Food processing conglomerate Archer Daniels Midland announced its plan to issue its first sustainable bond earlier this year, making it one of the latest in a growing number of companies that are reexamining how they do business and issuing impact bonds to meet their ESG (environmental, social, and governance) goals.
As one of the largest agricultural companies in the world, with revenues of more than $85 billion, ADM encompasses a wide variety of businesses, with such items as food, feed, alcohol, cosmetics, and paint in its ambit. The Chicago-based food processing and commodities trading giant’s business spans 200 countries; it operates over 400 crop procurement facilities and 270 food processing plants.
The company agreed to issue $750 million in aggregate principal amount of 2.900% notes due 2032. The proceeds from these offerings are earmarked for both environmental and social programs.
Corporate impact bonds, which include green, social, sustainable, and sustainability-linked bonds, are growing in popularity.
“We’re seeing significant increases over the last few years as people have been issuing these bonds due to increased demand from investors,” said Anthony Belcher, vice president of sustainable finance data at ICE (Intercontinental Exchange).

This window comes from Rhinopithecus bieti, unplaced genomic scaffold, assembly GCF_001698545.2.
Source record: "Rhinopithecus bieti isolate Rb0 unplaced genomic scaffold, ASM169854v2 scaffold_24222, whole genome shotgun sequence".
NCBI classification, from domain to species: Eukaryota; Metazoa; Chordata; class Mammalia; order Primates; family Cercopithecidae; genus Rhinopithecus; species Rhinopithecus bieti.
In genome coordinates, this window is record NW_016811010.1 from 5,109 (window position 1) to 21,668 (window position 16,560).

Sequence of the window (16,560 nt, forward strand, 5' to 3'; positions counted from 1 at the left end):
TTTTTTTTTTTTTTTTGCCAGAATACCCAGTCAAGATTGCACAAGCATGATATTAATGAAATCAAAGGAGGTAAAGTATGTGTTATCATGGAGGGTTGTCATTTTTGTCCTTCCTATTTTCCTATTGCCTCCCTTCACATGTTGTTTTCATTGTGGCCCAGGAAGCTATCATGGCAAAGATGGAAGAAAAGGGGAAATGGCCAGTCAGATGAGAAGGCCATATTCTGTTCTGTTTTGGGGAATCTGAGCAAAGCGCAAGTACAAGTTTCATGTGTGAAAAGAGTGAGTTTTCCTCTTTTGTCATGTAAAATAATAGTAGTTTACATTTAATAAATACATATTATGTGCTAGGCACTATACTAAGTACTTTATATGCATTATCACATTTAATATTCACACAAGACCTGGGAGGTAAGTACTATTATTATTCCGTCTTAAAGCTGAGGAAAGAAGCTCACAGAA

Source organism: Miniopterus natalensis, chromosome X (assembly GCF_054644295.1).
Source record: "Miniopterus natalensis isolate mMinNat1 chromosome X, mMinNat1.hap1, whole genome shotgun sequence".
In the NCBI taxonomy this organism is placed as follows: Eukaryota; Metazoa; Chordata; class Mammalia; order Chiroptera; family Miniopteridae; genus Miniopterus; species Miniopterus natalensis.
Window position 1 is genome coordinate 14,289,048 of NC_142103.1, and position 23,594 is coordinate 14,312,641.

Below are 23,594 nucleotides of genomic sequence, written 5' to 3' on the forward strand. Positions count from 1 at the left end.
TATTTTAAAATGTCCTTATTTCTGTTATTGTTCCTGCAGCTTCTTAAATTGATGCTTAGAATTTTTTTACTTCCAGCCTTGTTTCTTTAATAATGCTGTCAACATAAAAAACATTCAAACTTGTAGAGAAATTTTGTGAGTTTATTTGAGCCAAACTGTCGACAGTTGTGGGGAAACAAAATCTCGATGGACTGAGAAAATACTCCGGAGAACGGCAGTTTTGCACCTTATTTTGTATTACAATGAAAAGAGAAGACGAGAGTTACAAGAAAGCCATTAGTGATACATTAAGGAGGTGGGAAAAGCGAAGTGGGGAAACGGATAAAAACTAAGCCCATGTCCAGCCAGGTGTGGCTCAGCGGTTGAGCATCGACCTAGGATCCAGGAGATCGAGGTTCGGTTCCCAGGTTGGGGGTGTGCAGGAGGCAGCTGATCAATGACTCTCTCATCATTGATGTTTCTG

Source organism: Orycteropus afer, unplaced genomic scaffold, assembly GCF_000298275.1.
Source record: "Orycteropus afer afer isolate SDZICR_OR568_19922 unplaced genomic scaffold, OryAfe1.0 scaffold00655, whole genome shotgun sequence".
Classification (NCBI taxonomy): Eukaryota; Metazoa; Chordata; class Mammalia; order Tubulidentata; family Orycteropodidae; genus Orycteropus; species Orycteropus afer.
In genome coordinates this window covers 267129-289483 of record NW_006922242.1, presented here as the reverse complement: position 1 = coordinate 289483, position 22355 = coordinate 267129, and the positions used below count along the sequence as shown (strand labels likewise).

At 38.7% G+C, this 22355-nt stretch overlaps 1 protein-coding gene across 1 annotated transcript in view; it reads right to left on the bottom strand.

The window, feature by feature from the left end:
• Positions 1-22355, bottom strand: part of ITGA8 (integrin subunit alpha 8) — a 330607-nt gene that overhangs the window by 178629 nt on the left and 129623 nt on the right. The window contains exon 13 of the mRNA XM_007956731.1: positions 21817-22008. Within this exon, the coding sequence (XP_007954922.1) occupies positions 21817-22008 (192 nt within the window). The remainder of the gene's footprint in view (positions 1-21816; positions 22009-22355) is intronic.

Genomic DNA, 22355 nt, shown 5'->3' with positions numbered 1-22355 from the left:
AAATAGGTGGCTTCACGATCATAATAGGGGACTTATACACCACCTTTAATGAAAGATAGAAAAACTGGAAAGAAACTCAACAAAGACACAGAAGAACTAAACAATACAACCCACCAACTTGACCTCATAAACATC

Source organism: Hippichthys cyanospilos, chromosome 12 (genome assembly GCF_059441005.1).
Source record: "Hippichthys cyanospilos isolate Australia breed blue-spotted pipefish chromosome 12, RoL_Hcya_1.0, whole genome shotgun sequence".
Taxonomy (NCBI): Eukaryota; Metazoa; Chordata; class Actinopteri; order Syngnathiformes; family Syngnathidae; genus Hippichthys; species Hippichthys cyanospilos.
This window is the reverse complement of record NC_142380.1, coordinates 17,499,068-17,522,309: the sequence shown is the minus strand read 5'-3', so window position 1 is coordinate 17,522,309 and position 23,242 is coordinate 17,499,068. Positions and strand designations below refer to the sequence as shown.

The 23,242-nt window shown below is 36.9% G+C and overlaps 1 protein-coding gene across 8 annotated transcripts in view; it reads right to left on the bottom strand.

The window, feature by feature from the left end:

During the first quarter of 2022, entities issued around $200 billion worth of impact bonds. That’s down from $250 billion in the first quarter of 2021—reflecting lower bond issuance in general, partially as a result of the Ukraine conflict—but a significant increase from $70 billion issued in 2020 and $45 billion in 2019.
ADM’s sustainability agenda
Under its Strive 35 plan, unveiled in 2020, ADM aims to reduce absolute greenhouse gas emissions by 25%, energy intensity by 15%, water intensity by 10%, and the amount of waste headed for landfills by 90%, all by 2035, according to Alison Taylor, chief sustainability officer at ADM.
“The sustainable bond is one tool in our tool chest that helps us along the journey toward achieving our Strive 35 goals,” Taylor said in an email.
The company plans to use its offering’s net proceeds to finance or refinance initiatives that meet criteria in its sustainable financing framework, such as projects related to sustainable animal husbandry, sustainable agriculture, and green buildings, as well as programs related to socioeconomic advancement and empowerment, ADM said in a statement.
Its goals also include developing a global plan to improve community well-being in water-stressed areas by 2025 and being deforestation-free by 2030.
”It will be against the achievement of these goals, along with others, that the success of our sustainability activities will ultimately be measured,” Taylor noted.
ADM is not alone in seeing impact bonds as a part of its broader ESG mandate.
A survey by BofA Global Research found that about 92% of its clients say that they incorporate net zero into their decision-making.
“That’s up dramatically from two years ago,” said Andrew Karp, head of ESG advisory and financing solutions at Bank of America.
In 2019 around 16% of the world’s GDP was covered by a net-zero commitment; today it’s about 90%, said Karp, citing BofA Global Research.